Legal battles are playing out across the U.S. as opponents of President Donald Trump's travel ban on citizens from seven predominantly Muslim nations take their fight to the courtroom. Hearings were being held Friday in a few of the cases.
A look at some of the court challenges:
A federal judge in Boston is hearing arguments Friday on a request to extend a temporary injunction against the travel restrictions.
A seven-day stoppage was granted Sunday in a lawsuit filed by the American Civil Liberties Union on behalf of two state university professors who were detained at Boston's airport as they returned home from an academic conference. Both are Muslims from Iran and lawful permanent U.S. residents.
A federal judge will hear arguments Friday from Washington state for a temporary restraining order that would bar enforcement of portions of the ban. The state attorney general filed a lawsuit on Monday arguing the order is unconstitutional. The state says the restraining order is needed to protect residents and businesses from suffering irreparable harm.
Also Friday, a judge in Alexandria will hear arguments on a lawsuit challenging aspects of Trump's ban.
Virginia Attorney General Mark Herring, a Democrat, is seeking to join the lawsuit and broaden its scope. When it was first filed, it focused primarily on green-card holders who were affected by the ban. Herring's motion indicates he would seek protections for those on student and work visas and those with refugee status as well.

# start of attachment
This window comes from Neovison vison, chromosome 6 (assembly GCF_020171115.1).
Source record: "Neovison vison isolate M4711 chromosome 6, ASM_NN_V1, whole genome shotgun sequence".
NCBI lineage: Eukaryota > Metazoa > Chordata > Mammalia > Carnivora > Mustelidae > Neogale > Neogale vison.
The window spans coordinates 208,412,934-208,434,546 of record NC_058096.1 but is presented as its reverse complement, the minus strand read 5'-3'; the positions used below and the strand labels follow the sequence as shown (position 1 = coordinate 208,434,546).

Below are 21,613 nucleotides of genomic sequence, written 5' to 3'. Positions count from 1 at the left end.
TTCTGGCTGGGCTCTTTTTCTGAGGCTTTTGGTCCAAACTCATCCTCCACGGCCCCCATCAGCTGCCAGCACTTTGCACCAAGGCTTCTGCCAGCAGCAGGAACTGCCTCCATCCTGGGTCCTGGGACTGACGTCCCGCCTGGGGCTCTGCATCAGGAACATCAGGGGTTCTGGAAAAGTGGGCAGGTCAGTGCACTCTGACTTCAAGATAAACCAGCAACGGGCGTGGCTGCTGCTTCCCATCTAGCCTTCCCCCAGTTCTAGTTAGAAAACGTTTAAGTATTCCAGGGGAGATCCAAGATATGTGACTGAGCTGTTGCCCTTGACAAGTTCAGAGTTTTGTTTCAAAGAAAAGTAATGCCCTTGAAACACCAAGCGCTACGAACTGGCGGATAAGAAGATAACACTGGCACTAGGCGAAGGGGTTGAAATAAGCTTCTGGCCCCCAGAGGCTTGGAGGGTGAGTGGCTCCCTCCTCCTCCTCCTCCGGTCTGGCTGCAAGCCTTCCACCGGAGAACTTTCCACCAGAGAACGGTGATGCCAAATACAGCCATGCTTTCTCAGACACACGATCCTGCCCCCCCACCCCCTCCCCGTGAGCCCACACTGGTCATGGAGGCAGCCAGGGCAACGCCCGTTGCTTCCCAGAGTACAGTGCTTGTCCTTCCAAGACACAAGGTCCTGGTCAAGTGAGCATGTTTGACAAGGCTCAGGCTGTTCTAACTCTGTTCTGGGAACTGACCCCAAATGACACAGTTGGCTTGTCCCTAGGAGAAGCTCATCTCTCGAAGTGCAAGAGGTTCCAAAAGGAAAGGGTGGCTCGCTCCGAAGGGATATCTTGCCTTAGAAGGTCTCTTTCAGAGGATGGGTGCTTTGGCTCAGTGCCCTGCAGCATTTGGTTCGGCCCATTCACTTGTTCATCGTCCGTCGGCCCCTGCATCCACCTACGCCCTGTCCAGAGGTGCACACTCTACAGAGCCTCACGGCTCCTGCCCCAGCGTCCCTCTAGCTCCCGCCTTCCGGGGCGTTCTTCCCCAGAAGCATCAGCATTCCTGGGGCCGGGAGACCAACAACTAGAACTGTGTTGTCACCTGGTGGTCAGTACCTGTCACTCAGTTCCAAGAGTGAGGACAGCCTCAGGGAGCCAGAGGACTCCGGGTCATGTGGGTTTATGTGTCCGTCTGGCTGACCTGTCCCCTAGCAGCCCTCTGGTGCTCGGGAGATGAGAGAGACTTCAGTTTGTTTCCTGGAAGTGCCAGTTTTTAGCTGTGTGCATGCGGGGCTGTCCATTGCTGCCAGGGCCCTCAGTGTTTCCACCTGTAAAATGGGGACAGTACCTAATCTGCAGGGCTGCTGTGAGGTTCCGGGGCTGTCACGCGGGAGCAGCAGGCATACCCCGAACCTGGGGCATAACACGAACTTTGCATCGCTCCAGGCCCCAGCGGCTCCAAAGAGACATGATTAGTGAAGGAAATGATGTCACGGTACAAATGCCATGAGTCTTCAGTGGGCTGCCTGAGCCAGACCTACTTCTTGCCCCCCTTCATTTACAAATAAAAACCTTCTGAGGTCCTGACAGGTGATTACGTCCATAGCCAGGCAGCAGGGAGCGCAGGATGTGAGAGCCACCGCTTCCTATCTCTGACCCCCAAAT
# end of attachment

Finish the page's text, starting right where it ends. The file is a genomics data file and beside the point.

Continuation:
A Brooklyn judge on Thursday extended a temporary restraining order to Feb. 21, but the Justice Department said it will ask her to throw out the case.
U.S. District Judge Carol Amon's ruling extended a stay that had been issued Saturday by a different judge and would have expired Feb. 11. Amon extended the order to give more time the government and civil liberties organizations to file paperwork.
A federal judge in Detroit says U.S. green-card holders shouldn't be affected by the order.
The Arab-American Civil Rights League argued in a suit filed this week in Detroit's U.S. District Court that the executive action is unconstitutional and targets immigrant communities.
A restraining order released Friday from U.S. District Judge Victoria Roberts covers legal permanent residents, not some others that also are part of the lawsuit. She says lawyers for the government clarified to her that the ban doesn't apply to "lawful" permanent residents.